Wednesday, July 13, 2011


One reviewer described this novel as "abundantly delicious," and I couldn't agree more. When I read a book like this, it becomes the gold standard, and almost everything else pales in comparison. One chapter, which begins with the eating of a peach, is just the juiciest love scene ever but as chaste as the Jane Austen novel that apparently inspired this book. As the twentieth century draws to a close, two sisters with opposite personalities live in the Berkeley area. The older, Emily, is the brilliant originator of a dot-com startup. The younger, Jess, is a perennial flower-child student, involved with an environmentally holier-than-thou treehugger named Leon. Emily's boyfriend Jonathan has his own dot-com startup in the Boston area, so that their relationship is long-distance, with neither party willing to give up his/her company to move to the other coast. Although theirs would appear to be the perfect match otherwise, Jonathan lacks Emily's moral compass and is ruthless in his quest for market share. Jess, however, is the central character who finds part-time work in a bookstore, owned and operated by George, who made millions at Microsoft at a tender age, and now indulges his love of rare books and fine cuisine. Those two obsessions come together when he happens upon a collection of old, rare cookbooks. Jess signs on to help him catalog these books but is really more interested in the handwritten love notes, drawings, and menus that the now-deceased owner tucked in between the pages. I hungrily devoured and savored every word of this sumptuous, delectable novel, but I think the most appropriate adjective for it is "passionate"—passion for food, books, trees, success, whatever, but especially for a kindred spirit who at first appears to be anything but.

Monday, July 11, 2011


Dennis Smith and I were classmates in high school. Now I'm blogging about books, but he's actually writing books. His debut is The Trilogy of Swamp Hattie, a compilation of three books about an evil ghost. Now that there are no more new Harry Potter books on the horizon, Swamp Hattie can provide you with your supernatural fix. Dennis's books have elements of The Lord of the Rings and the original Star Wars movies, and, like both of those trilogies, the second Swamp Hattie book concludes with a dark cliffhanger. Swamp Hattie, "an evil ghost," has made it her mission to spread disaster and mayhem all around St. Augustine and beyond, but her tale is ultimately a fable of redemption---a sort of fairy tale. Some authors impress me with their thorough research, but every single line of these books rhymes with another line, and that's no small feat. Dennis is a pathologist and even finds rhymes for medical terms. With Chris Armstrong's vivid and intricate illustrations, these books are the sort that you'll want to pass along to your grandchildren.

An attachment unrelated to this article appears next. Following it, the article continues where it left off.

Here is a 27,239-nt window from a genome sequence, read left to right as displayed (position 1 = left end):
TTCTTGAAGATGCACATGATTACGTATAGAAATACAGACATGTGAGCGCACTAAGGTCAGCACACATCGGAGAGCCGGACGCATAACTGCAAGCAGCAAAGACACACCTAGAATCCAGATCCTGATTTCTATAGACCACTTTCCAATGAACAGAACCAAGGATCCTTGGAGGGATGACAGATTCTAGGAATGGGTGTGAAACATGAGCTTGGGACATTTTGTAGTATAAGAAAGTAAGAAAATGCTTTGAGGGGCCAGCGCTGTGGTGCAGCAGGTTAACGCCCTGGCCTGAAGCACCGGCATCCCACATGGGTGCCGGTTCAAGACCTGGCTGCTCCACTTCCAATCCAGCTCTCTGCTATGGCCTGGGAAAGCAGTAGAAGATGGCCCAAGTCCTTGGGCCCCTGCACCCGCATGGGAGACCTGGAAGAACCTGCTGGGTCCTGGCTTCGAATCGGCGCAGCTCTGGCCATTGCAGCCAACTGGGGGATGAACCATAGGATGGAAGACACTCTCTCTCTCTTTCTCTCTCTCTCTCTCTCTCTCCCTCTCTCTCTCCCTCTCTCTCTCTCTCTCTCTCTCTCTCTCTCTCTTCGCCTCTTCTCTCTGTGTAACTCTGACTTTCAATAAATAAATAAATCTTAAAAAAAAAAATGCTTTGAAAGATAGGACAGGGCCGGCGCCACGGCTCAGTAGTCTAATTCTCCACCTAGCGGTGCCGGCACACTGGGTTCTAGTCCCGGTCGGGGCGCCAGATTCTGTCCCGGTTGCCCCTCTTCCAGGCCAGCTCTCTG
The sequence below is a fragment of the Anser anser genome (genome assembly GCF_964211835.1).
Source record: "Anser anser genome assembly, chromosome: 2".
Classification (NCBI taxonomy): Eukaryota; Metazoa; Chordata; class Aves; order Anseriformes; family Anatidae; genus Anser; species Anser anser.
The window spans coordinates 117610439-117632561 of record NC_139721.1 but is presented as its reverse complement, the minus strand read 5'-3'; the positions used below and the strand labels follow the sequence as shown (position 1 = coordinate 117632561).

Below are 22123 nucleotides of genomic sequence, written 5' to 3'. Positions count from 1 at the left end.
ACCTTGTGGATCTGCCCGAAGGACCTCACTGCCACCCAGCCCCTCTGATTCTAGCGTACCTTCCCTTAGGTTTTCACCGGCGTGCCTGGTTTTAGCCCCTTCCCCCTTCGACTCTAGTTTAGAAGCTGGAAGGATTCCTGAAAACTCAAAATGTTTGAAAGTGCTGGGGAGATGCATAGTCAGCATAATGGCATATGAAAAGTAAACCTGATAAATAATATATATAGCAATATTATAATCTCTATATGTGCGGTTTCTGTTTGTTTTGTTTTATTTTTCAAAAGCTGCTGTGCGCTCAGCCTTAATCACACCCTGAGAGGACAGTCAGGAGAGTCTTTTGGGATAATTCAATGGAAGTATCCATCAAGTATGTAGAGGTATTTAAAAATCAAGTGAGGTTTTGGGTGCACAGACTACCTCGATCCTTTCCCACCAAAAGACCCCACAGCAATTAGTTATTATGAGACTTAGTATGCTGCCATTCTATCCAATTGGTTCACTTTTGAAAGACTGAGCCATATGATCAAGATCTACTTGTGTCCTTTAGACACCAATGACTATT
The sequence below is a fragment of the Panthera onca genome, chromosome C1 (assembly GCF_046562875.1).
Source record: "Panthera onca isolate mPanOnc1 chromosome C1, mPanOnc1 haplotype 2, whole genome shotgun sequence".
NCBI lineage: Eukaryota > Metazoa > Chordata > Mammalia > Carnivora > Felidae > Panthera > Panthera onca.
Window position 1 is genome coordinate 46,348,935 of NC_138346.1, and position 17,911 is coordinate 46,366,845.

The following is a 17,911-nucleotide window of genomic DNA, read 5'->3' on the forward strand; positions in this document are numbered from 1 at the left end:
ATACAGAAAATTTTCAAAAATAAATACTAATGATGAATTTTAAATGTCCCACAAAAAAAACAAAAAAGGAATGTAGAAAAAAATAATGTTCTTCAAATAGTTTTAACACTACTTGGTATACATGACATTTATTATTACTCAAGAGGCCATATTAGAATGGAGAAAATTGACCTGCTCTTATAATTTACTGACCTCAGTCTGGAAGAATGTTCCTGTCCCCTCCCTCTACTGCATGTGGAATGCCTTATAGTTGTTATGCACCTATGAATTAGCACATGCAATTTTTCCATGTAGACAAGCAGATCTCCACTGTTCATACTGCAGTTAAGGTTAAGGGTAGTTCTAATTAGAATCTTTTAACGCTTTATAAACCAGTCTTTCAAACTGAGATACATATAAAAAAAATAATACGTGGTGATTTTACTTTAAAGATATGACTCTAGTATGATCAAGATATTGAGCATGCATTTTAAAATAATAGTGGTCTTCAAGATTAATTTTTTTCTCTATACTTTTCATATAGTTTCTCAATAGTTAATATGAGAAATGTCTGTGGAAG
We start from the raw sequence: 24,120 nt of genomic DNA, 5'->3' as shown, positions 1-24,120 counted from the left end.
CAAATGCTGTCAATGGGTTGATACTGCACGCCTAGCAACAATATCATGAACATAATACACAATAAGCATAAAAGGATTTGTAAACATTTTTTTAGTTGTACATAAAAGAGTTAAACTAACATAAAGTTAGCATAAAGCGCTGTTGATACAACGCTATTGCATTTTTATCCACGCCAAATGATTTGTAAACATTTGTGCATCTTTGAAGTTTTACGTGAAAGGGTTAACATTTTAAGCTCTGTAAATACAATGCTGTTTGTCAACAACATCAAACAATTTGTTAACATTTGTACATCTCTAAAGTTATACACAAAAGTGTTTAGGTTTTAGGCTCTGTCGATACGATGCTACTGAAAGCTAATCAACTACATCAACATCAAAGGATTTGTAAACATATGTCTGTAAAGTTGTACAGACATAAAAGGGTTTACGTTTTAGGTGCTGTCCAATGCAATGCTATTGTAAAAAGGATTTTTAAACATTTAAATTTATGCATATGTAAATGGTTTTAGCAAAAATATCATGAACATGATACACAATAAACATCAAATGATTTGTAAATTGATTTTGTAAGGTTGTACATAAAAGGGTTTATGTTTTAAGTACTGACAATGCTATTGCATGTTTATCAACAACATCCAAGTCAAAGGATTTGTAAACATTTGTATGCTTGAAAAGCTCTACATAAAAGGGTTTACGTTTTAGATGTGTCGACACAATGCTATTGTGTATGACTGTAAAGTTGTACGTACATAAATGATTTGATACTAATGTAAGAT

I normally steer clear of works with heavy religious overtones, and there's a significant dose of spirituality here. However, I choose to interpret the roles of God and Satan, as depicted in these books, more as metaphors for good and evil. There is also a fair amount of violence but not any more than you would find in a Harry Potter book. I recommend reading the books aloud to get the full effect of, and an appreciation for, the rhyming.

The books make beautiful gifts or keepsakes, whether you choose the glossy hardbound Collector's Edition or the pocketsize paperback, and are available for purchase at This colorful web site has contests and giveaways, plus more info on the books, the author ("Hattie's Daddy"), and the artist.